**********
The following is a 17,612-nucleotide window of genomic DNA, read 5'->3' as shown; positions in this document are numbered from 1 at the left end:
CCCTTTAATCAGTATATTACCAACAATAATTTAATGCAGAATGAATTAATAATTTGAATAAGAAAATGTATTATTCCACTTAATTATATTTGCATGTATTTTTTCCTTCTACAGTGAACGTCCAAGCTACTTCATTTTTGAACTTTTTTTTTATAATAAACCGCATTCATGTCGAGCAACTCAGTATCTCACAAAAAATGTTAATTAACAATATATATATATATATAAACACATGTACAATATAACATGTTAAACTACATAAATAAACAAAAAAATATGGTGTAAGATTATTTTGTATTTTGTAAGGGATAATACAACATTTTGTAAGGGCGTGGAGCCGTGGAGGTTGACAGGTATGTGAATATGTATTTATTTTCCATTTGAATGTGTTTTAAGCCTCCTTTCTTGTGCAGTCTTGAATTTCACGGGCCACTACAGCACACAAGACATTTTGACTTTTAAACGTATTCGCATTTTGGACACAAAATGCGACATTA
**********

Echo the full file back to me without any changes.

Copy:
The following is a 17,612-nucleotide window of genomic DNA, read 5'->3' as shown; positions in this document are numbered from 1 at the left end:
CCCTTTAATCAGTATATTACCAACAATAATTTAATGCAGAATGAATTAATAATTTGAATAAGAAAATGTATTATTCCACTTAATTATATTTGCATGTATTTTTTCCTTCTACAGTGAACGTCCAAGCTACTTCATTTTTGAACTTTTTTTTTATAATAAACCGCATTCATGTCGAGCAACTCAGTATCTCACAAAAAATGTTAATTAACAATATATATATATATATAAACACATGTACAATATAACATGTTAAACTACATAAATAAACAAAAAAATATGGTGTAAGATTATTTTGTATTTTGTAAGGGATAATACAACATTTTGTAAGGGCGTGGAGCCGTGGAGGTTGACAGGTATGTGAATATGTATTTATTTTCCATTTGAATGTGTTTTAAGCCTCCTTTCTTGTGCAGTCTTGAATTTCACGGGCCACTACAGCACACAAGACATTTTGACTTTTAAACGTATTCGCATTTTGGACACAAAATGCGACATTA